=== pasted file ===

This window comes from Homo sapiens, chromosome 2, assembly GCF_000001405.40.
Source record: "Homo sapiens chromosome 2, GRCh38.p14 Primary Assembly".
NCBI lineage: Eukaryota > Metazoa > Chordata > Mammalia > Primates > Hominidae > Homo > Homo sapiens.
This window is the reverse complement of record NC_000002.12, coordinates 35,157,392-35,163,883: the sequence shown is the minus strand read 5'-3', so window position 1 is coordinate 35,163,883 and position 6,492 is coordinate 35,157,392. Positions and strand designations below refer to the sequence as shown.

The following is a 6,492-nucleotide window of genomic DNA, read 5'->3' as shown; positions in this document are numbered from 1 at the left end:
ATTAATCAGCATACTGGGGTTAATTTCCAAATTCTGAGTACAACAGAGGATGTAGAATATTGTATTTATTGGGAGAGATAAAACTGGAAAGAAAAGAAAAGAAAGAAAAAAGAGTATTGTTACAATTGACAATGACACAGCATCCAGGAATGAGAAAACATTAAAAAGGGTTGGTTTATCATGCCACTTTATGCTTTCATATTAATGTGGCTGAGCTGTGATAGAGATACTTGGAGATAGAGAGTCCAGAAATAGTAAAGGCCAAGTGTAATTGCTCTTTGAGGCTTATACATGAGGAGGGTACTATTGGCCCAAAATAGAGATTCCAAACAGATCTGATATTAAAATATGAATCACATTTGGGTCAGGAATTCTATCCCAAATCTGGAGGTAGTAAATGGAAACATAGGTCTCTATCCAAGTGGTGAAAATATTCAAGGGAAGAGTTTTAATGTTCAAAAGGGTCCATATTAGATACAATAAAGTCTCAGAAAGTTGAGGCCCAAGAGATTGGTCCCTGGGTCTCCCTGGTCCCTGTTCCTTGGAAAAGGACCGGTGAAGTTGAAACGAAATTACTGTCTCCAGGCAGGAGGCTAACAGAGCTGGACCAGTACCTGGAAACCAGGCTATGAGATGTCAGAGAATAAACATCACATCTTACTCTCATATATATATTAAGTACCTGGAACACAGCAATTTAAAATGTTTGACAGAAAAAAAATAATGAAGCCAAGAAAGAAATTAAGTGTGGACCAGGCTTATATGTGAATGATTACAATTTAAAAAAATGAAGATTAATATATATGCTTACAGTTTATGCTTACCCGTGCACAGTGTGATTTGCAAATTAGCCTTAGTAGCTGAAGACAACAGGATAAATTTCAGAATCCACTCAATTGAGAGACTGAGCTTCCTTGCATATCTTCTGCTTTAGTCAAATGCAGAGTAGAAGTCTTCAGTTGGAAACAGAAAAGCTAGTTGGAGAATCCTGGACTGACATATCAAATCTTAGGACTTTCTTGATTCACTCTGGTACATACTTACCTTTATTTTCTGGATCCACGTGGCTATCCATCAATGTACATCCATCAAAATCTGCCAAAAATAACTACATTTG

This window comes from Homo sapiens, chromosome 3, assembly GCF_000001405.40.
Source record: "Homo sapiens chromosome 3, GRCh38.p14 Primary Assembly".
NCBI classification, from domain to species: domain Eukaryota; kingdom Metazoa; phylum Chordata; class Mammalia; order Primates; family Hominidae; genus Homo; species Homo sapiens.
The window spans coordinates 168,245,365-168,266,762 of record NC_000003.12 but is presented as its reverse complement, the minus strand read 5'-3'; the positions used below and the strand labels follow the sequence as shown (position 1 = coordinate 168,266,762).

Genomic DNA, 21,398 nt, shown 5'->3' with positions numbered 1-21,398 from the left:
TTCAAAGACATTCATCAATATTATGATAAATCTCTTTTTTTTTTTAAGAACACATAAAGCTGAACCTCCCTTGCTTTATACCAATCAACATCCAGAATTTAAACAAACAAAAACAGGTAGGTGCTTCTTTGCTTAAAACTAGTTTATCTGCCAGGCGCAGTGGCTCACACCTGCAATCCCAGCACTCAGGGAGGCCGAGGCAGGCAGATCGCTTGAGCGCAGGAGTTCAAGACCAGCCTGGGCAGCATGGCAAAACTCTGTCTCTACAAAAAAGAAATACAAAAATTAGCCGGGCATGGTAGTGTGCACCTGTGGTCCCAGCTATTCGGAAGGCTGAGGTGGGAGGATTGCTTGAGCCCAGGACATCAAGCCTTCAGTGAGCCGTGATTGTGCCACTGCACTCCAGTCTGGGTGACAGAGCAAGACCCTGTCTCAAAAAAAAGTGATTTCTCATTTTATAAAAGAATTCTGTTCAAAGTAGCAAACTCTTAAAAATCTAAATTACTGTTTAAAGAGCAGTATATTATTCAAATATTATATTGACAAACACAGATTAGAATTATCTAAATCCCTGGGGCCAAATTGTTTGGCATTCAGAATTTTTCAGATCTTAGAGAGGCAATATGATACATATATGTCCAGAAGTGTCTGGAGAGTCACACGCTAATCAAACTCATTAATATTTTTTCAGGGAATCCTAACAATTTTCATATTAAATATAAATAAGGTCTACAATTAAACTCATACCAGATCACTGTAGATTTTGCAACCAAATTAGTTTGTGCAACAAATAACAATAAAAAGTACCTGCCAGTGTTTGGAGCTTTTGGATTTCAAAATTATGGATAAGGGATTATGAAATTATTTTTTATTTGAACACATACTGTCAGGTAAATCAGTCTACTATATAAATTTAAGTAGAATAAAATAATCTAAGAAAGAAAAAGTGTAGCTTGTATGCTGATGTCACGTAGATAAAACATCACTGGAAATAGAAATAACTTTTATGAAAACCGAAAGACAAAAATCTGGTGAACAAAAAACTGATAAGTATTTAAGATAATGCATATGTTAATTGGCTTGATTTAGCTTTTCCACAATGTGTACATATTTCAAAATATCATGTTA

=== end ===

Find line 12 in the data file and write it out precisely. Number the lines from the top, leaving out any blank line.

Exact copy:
TTCAAAGACATTCATCAATATTATGATAAATCTCTTTTTTTTTTTAAGAACACATAAAGCTGAACCTCCCTTGCTTTATACCAATCAACATCCAGAATTTAAACAAACAAAAACAGGTAGGTGCTTCTTTGCTTAAAACTAGTTTATCTGCCAGGCGCAGTGGCTCACACCTGCAATCCCAGCACTCAGGGAGGCCGAGGCAGGCAGATCGCTTGAGCGCAGGAGTTCAAGACCAGCCTGGGCAGCATGGCAAAACTCTGTCTCTACAAAAAAGAAATACAAAAATTAGCCGGGCATGGTAGTGTGCACCTGTGGTCCCAGCTATTCGGAAGGCTGAGGTGGGAGGATTGCTTGAGCCCAGGACATCAAGCCTTCAGTGAGCCGTGATTGTGCCACTGCACTCCAGTCTGGGTGACAGAGCAAGACCCTGTCTCAAAAAAAAGTGATTTCTCATTTTATAAAAGAATTCTGTTCAAAGTAGCAAACTCTTAAAAATCTAAATTACTGTTTAAAGAGCAGTATATTATTCAAATATTATATTGACAAACACAGATTAGAATTATCTAAATCCCTGGGGCCAAATTGTTTGGCATTCAGAATTTTTCAGATCTTAGAGAGGCAATATGATACATATATGTCCAGAAGTGTCTGGAGAGTCACACGCTAATCAAACTCATTAATATTTTTTCAGGGAATCCTAACAATTTTCATATTAAATATAAATAAGGTCTACAATTAAACTCATACCAGATCACTGTAGATTTTGCAACCAAATTAGTTTGTGCAACAAATAACAATAAAAAGTACCTGCCAGTGTTTGGAGCTTTTGGATTTCAAAATTATGGATAAGGGATTATGAAATTATTTTTTATTTGAACACATACTGTCAGGTAAATCAGTCTACTATATAAATTTAAGTAGAATAAAATAATCTAAGAAAGAAAAAGTGTAGCTTGTATGCTGATGTCACGTAGATAAAACATCACTGGAAATAGAAATAACTTTTATGAAAACCGAAAGACAAAAATCTGGTGAACAAAAAACTGATAAGTATTTAAGATAATGCATATGTTAATTGGCTTGATTTAGCTTTTCCACAATGTGTACATATTTCAAAATATCATGTTA